9. UNIATA does work as promised. I can access >2TiB through the ASPI Interface. This proves that ATAPI.SYS, even the Windows 2003 SP2 Version does not support READ(16)/WRITE(16). I still do not have access through \\.\PHYSICALDRIVEx though. I will have to Patch FASTFAT.SYS to see if it can reach UNIATA without truncation.
  10. The FAT and NTFS Filesystem Drivers do support 4K Sectors. The MBR does not care about Sector size. It just uses the first 512 Bytes. The PBR header has the Sector size encoded in it but doesn't matter otherwise. The associated loader code has to deal with the Sector size as needed. ATAPI.SYS assumes 512 Byte Sectors and truncates Sector Numbers beyond 32 Bits. Not sure about Read(16)/Write(16). I will look into UNIATA.
  11. The XP ATA Driver (PATA and SATA) is hard coded for 512 Byte Sectors. Not sure about AHCI. Changing it to 4K is not going to help since there are no Drives. Patching the Driver to translate might work. It would be necessary to determine how Sector size is reported to the Driver stack. I can Boot DOS and Windows 9x from a 4K Drive but most BIOSes do not support it so I need a 4K emulator DDO. I have booted DOS using a 32K emulator DDO. It reported 128TiB of Free Space in C:.
  12. The USB HDDs >2TiB that work use 4KiB Sector mapping. I know of no ATA HDD that does. The message path is still 32Bits so READ(10)/WRITE(10) CDBs are used. There are USB HDDs >2TiB that do not use 4KiB Sector mapping. They will not work with XP. I upgraded the USB and SCSI Drivers to support READ(16)/WRITE(16) to access these Drives in 9x.
  13. There is some mention of a Boot-Lock in Windows 10. I'm not sure how it works. It could have just been luck. Causing damage requires a number of things to happen. 1. You have to access an area to put it in cache. 2. You have to Shutdown, not Restart. 3. You have to write something into the cached area using another OS instance. 4. You have to return to the first OS Instance. 5. You have to write something that edits, not replaces, a Cache Block. Or You write to Files or Structures that have been replaced in step 3 and are still cached. Not all corruption will be obvious. Damage may not show in SCANDISK. If you work in different areas with the different OSes, damage is minimized. If you work in a different area before going to the problem area, you may flush the Cache, preventing damage. @jaclaz: Quite a few seconds.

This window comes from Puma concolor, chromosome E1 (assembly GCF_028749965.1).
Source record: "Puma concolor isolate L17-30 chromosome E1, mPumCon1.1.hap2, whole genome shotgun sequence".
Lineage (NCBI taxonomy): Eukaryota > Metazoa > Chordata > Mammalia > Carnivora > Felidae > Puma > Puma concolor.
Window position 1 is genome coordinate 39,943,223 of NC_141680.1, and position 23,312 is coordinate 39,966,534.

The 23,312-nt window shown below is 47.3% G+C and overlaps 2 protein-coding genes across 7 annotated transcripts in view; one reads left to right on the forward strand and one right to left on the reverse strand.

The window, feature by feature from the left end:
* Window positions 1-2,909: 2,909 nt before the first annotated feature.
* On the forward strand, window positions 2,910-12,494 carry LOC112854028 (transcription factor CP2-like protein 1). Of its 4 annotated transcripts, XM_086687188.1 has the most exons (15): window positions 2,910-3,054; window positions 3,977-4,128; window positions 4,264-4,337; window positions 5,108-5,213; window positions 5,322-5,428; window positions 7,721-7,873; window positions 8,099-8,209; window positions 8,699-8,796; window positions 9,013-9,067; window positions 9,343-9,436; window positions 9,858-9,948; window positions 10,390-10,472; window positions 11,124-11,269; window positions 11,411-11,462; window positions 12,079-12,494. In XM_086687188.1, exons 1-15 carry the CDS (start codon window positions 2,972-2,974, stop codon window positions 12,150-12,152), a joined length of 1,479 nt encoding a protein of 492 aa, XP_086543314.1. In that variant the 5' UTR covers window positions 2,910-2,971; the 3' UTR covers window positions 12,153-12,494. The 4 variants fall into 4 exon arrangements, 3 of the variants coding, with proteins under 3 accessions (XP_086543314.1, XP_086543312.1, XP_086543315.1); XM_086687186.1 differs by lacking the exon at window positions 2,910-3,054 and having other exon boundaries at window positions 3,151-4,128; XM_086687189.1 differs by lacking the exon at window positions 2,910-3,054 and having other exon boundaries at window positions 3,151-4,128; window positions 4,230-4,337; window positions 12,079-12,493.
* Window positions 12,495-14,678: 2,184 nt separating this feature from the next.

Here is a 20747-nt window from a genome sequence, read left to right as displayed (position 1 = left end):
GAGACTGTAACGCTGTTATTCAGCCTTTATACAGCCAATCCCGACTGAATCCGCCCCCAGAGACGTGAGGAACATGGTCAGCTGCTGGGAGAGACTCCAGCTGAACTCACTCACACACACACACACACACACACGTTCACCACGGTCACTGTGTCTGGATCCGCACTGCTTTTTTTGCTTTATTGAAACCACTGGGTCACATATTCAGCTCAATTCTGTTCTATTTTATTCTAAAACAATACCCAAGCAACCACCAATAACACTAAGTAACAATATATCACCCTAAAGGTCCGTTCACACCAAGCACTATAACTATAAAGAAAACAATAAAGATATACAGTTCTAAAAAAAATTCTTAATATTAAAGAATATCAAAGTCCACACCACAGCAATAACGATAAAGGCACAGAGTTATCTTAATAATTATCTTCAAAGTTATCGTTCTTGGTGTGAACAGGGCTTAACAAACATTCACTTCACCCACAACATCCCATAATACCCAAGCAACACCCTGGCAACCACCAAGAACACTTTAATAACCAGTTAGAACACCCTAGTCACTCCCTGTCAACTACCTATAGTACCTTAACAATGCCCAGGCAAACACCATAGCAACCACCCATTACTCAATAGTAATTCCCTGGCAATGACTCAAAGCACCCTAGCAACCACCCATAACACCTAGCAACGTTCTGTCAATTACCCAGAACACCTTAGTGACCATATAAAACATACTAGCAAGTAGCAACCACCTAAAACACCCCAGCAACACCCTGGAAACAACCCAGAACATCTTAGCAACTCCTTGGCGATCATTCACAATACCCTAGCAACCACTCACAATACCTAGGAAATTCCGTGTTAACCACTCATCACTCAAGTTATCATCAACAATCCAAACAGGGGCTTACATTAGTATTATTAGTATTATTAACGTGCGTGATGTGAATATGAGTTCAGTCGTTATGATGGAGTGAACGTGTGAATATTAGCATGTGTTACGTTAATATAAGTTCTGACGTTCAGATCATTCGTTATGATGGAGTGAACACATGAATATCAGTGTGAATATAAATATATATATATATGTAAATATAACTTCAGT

14. No. The tab provides Hardware Protection. That is why I said "writable" Floppy Disk.
  15. Windows 8 and Windows 10 have a new "feature" called "Fast Startup", "Fast Boot", or "Hybrid Boot". This is a form of mini-Hibernate Mode. Unlike full Hibernate, this is not documented in the Shutdown User Interface and is enabled by default. If you Shutdown, not Restart, Windows 8 or 10, this Mode will save the File Cache in the Hibernation File. If you then modify any of these Cached Drives using a different OS Instance, then access it again from the original OS Instance, the Cache will not match what is on the Drive. If you then make changes, the Cache will be written to the Drive possibly corrupting it. Windows often writes to Drives in the background, so you can corrupt a Drive even if you do not intentionally write to it. There are numerous reports of this problem along with instructions on turning off Fast Startup on Google. I strongly recommend that anyone using Multi-Boot or swappable Drives, including Virtual ones, disable Fast Startup if using Windows 8 or 10. In a pinch, always select Restart, not Shutdown, when closing Windows 8 or 10 if Fast Startup has not been disabled. For those of you not born yesterday, never put a writable Floppy Disk into a Windows 10 system. It will be corrupted even if you don't intentionally write to it.